Friday, September 27, 2013

Le Petit Suisse

Yes. I am dedicating an entire post to a yogurt/cheese product. And yes- it is THAT important. Le Petit Suisse has changed my life.

In the US we have cheese or yogurt. Not really an in between. In France, they have many variations of "fromage blanc" which is neither a cheese nor a yogurt, but a perfect, mind-blowing combination of both. A dear friend of mine who used to live in Paris told me that I must try Le Petit Suisse. And boy was she right. Rich, creamy, pure perfection in a container. Fromage blanc is typically eaten for dessert with a little sugar sprinkled on top, but it's perfect for breakfast as well! I like having mine with fruit (raspberries or a banana, yum!) Here's how you eat "A Little Swiss."

It began like any other yogurt.

Apologies for the bad jokes. And for the awkward one-handed thing I'm doing here. It's difficult trying to demonstrate and take the pictures!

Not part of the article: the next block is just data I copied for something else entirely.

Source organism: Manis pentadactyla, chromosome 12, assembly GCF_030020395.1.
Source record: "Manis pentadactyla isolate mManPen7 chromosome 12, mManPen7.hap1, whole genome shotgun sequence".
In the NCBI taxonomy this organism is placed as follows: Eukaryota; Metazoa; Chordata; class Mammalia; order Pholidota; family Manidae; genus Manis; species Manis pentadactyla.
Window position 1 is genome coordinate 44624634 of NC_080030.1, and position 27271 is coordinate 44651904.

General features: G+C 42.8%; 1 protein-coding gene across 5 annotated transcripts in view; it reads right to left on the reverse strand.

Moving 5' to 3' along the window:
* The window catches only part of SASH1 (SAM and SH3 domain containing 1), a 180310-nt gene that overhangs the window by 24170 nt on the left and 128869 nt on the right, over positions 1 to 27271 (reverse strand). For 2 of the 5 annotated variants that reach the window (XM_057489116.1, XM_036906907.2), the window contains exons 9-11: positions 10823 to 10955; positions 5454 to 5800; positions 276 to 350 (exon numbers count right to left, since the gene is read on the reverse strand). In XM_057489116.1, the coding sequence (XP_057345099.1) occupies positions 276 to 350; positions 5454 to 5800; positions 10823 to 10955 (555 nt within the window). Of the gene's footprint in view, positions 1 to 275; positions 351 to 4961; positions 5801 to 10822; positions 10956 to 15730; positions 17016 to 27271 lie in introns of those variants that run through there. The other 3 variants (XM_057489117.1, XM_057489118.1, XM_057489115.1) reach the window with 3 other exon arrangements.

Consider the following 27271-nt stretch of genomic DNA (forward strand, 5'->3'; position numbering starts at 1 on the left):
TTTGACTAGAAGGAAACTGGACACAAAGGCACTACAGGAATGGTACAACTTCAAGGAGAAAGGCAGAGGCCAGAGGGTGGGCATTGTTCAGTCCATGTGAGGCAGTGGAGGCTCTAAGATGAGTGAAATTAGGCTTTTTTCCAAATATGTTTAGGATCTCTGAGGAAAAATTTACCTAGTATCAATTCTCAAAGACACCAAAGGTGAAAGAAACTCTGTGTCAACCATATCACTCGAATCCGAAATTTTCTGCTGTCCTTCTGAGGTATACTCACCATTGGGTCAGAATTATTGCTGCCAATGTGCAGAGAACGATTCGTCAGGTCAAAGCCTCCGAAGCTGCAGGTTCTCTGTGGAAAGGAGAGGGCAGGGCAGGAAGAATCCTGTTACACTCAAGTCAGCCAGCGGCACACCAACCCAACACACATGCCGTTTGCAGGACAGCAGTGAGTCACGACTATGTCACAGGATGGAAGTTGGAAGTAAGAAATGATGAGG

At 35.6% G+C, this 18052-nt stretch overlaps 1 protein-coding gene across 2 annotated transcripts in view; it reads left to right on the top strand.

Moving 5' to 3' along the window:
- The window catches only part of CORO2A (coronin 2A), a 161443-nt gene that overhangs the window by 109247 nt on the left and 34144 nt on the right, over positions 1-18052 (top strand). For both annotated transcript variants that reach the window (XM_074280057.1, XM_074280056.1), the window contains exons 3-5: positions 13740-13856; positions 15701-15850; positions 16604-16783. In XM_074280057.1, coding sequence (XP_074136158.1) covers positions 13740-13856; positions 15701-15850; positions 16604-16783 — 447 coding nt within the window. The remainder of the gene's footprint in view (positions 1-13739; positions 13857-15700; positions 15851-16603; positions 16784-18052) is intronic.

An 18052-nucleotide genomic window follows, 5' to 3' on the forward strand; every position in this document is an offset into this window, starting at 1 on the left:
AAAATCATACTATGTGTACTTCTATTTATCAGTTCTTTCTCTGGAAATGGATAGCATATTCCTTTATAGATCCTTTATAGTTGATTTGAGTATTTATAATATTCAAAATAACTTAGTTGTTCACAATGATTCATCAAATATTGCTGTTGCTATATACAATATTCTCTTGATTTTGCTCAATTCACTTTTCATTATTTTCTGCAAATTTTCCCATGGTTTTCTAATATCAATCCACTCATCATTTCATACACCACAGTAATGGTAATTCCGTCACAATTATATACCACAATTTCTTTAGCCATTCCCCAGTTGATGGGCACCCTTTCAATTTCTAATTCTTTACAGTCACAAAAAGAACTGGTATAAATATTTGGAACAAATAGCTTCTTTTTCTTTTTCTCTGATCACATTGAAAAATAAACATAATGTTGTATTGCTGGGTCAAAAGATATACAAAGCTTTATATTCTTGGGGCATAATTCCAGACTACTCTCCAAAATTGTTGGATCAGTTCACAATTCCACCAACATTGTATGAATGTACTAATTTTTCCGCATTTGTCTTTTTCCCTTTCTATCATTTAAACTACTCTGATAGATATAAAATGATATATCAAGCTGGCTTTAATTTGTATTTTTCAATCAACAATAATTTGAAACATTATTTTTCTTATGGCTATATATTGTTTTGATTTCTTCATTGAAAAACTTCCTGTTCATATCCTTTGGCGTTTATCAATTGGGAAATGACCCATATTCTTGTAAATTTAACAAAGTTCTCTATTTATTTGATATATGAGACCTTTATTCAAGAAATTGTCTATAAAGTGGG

But here's where it's different!

You dump it out, and it comes out in a perfect little sphere.

Then you unwrap it..

And now it's time to indulge!

I don't know how I'm going to go back to the US without a life long supply of these! It's strange we don't have them because they're made by Dannon ('Danone' in French)..

Anyway, that's what I've been having for breakfast every morning :) And only 135 cals. Good thing too cause even if they were 1000 calories, I couldn't resist!

Thursday, September 26, 2013

Frenchy Friday

I've seen on some blogs how certain days have themes. Thanks to my creative sister, I've decided to post a "Frenchy Friday" each week. Even if I don't post anything else that week, I will always post on Friday, and it will always include something interesting I have learned about French culture.

My first Frenchy Friday, I have a list of interesting things I have learned.. Some of this, we have discussed in my French language class- which has turned out to be a French culture class taught in French. It's very very interesting. Shall we begin?

1. The French are much more aware of using electricity and recycling than Americans. My host has a heart attack if I leave a light on when I leave the apartment. Even the most economic person in the US doesn't compare to a French person. At the supermarket, they don't give you plastic bags for your groceries so you either have to bring your own, or purchase them. Of course, we all know how small the cars are here. It's a very integrated part of the French lifestyle.